As the Howard County school board begins wrestling to reconcile its plans for services next year with the prospects of a tight budget, the county's longtime custom of paying transportation costs for students in parochial schools is expected to come under new scrutiny.
Howard County has the most extensive parochial school busing program in the Baltimore-Washington area, although 11 other jurisdictions have similar laws permitting or requiring the use of public funds to transport private school students, according to recent statistics from the Maryland Department of Education.
The 45-year-old transportation program, which costs nearly a quarter of a million dollars, has been criticized by some county residents who say that it violates the constitutional separation of church and state. School board member Karen B. Campbell, who has promised to raise the issue in the board's budget deliberations, said she opposes the program "as a matter of principle. Public tax money should not be spent on private schools."
At the same time, Del. Bob Kittleman, chairman of the Howard County legislative delegation, said the public funding is supported by a "good size constituency." Repealing the ordinance, he said, could mean the "loss of a lot of goodwill and support" for education overall.
A majority of the school board agreed with Kittleman, and noted that the busing was established after the legislature passed a bill requiring the county to provide the service. Board member Bill Manning said, "Until the legislature makes a change, we are obliged to provide a service."
Nonetheless, Kittleman said he expects county funding of parochial school busing to be questioned as the school system's funding becomes tighter.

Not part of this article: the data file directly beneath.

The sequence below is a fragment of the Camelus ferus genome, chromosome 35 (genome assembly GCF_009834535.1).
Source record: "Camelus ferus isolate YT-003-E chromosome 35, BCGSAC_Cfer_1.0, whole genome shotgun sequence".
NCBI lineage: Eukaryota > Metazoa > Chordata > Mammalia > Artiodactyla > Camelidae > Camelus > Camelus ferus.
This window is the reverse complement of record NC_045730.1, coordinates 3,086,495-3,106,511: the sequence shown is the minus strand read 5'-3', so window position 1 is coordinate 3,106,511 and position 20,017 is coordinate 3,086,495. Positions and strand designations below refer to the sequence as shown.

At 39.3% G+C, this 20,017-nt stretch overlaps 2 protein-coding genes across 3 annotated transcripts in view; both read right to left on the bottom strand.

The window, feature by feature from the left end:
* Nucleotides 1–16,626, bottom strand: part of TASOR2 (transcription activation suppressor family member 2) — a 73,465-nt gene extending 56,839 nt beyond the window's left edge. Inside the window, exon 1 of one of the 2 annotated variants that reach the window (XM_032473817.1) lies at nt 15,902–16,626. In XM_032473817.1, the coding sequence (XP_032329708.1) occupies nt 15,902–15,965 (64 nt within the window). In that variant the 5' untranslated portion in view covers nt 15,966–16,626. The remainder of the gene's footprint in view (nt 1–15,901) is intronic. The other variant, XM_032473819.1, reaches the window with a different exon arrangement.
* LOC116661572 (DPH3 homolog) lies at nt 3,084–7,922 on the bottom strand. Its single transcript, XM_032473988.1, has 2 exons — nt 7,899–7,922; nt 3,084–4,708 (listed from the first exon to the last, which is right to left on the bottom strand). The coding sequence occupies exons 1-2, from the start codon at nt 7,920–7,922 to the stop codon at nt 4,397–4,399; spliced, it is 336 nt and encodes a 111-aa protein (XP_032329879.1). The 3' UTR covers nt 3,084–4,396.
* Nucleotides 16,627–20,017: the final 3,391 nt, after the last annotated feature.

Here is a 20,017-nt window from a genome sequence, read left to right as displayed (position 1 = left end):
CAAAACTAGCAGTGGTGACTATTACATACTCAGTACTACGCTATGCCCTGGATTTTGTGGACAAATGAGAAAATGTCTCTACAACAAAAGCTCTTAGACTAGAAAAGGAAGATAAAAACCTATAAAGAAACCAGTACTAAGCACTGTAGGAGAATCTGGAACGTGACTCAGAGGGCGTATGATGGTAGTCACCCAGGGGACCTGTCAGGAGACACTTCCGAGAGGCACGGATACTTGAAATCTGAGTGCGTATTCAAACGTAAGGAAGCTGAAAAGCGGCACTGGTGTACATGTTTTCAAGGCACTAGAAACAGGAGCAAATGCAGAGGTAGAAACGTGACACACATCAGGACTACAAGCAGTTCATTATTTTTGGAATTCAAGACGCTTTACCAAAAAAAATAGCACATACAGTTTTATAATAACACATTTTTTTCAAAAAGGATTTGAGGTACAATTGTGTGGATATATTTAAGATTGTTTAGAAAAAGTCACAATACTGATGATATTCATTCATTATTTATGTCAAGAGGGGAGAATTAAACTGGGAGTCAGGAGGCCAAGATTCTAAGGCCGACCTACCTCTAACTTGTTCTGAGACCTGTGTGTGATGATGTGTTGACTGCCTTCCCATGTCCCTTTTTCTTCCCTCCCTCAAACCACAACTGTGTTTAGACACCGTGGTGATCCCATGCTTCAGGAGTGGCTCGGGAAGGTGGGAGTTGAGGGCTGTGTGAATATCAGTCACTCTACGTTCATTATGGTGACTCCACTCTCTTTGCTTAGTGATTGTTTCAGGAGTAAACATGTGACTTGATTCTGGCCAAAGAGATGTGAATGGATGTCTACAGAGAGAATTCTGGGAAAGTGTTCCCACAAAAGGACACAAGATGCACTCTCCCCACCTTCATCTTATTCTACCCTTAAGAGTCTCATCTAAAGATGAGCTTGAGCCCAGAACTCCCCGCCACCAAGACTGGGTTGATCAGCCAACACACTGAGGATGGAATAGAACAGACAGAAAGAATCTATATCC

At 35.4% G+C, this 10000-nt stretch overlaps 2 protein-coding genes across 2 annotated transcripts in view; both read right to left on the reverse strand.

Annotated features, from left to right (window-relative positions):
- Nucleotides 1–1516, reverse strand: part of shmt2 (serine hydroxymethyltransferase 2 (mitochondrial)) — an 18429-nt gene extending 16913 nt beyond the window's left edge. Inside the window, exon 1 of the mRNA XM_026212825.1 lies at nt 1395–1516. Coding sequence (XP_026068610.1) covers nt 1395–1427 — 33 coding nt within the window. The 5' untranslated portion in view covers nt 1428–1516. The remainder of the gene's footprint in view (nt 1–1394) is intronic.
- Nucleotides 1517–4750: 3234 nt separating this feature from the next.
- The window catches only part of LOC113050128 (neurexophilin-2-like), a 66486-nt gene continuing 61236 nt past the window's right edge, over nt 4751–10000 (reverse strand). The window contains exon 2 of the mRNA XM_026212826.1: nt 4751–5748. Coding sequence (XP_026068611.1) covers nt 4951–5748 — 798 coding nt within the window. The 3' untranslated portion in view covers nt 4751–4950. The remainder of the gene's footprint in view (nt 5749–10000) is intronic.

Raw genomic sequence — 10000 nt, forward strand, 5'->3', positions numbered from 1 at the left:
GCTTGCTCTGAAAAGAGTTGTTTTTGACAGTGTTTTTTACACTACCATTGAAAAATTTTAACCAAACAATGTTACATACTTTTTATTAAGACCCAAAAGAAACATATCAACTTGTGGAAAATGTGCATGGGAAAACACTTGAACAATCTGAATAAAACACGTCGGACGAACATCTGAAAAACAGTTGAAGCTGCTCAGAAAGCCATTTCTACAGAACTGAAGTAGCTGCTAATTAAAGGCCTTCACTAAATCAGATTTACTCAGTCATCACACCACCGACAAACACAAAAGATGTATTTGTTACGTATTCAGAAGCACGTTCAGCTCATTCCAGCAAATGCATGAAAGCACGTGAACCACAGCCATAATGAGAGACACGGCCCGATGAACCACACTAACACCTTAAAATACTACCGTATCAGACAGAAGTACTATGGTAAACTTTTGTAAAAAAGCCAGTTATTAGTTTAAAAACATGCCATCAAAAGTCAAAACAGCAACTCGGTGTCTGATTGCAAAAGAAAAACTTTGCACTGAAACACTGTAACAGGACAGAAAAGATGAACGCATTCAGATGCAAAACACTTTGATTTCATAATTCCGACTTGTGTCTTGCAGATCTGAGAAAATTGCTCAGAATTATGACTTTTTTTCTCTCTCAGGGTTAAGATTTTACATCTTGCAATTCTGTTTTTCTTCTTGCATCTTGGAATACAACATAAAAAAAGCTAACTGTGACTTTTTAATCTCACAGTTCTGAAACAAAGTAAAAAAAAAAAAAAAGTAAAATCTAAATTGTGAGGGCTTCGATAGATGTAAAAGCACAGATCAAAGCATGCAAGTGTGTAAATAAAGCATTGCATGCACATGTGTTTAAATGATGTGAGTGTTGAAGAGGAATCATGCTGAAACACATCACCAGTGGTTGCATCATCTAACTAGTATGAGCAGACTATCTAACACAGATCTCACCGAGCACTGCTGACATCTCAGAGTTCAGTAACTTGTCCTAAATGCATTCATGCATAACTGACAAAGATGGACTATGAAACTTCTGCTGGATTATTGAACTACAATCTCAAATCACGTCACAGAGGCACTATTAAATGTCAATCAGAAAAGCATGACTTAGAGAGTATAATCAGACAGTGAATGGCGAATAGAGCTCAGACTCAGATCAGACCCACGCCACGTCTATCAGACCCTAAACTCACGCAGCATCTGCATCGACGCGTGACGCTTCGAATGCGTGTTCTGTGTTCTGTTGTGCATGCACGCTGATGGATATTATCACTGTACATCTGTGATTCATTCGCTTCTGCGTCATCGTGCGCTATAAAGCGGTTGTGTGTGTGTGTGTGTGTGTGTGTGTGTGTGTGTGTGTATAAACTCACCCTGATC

"There may be more nibbling away" at the county's 1943 ordinance, said Kittleman, a second-term Republican who serves as the House minority whip. "It's not strong yet, but the PTAs will begin to question it more and there will some type of dialogue."
Education officials said they expect the issue to be raised today at a 7:30 p.m. public hearing on Superintendent Michael E. Hickey's proposed 1989 school budget.
School board members said parochial school busing may draw fire because of Hickey's proposed $133.7 million "hold-the-line" budget in which the $511,000 for new programs and services is the smallest amount proposed in the past four years. Of the additional $16.5 million requested for next year, 63 percent would go toward teacher pay raises, while 34 percent is earmarked to maintain existing programs and class sizes, Hickey said.
For the 1988-89 school year, school transportation officials have proposed a 3.5 percent increase, from $237,550 to $246,310, in the parochial school busing program. The money would be used to transport about 600 students to four private schools: St. Augustine School in Elkridge, St. Louis School in Clarksville, Our Lady of Perpetual Help in Illchester and Resurrection School in Ellicott City. A fifth school, Bethel Christian Academy in Savage, also has asked for bus service next fall, said Robert S. Lazarewicz, director of operations.
In Howard, transportation costs per parochial pupil are more than double the costs of regular public school students, according to county school officials. This year, the per pupil cost is expected to be $382 for each parochial student, compared to $180 for each regular public school student.
In October, the school board reviewed the parochial school busing program for possible cutbacks or elimination. However, the board decided then to leave the program intact until the county law is revised or repealed.
Howard County Council Chairman Ruth Keeton said the council has discussed revising the 1943 law several times, but formal legislation has never been introduced to accomplish that goal.
In Anne Arundel County, rapid population growth, boundary line changes and staggered opening times for public schools have decreased the number of private students transported by public school systems, said Bill Kerns, supervisor of the county's public school transportation.
Also, more private schools are providing their own bus service or contracting with independent bus companies to transport their students, county school officials said.
Parochial school busing also has waned in Montgomery, although the county sets aside extra money in the school budget for the service, said Michael Fleming, director of the school system's transportation department.
In the proposed 1989 budget, Montgomery proposes to spend $18,087, up from the current budget of $17,635, he said.
Fleming said parochial school busing has generated little opposition in Montgomery in the past 15 years.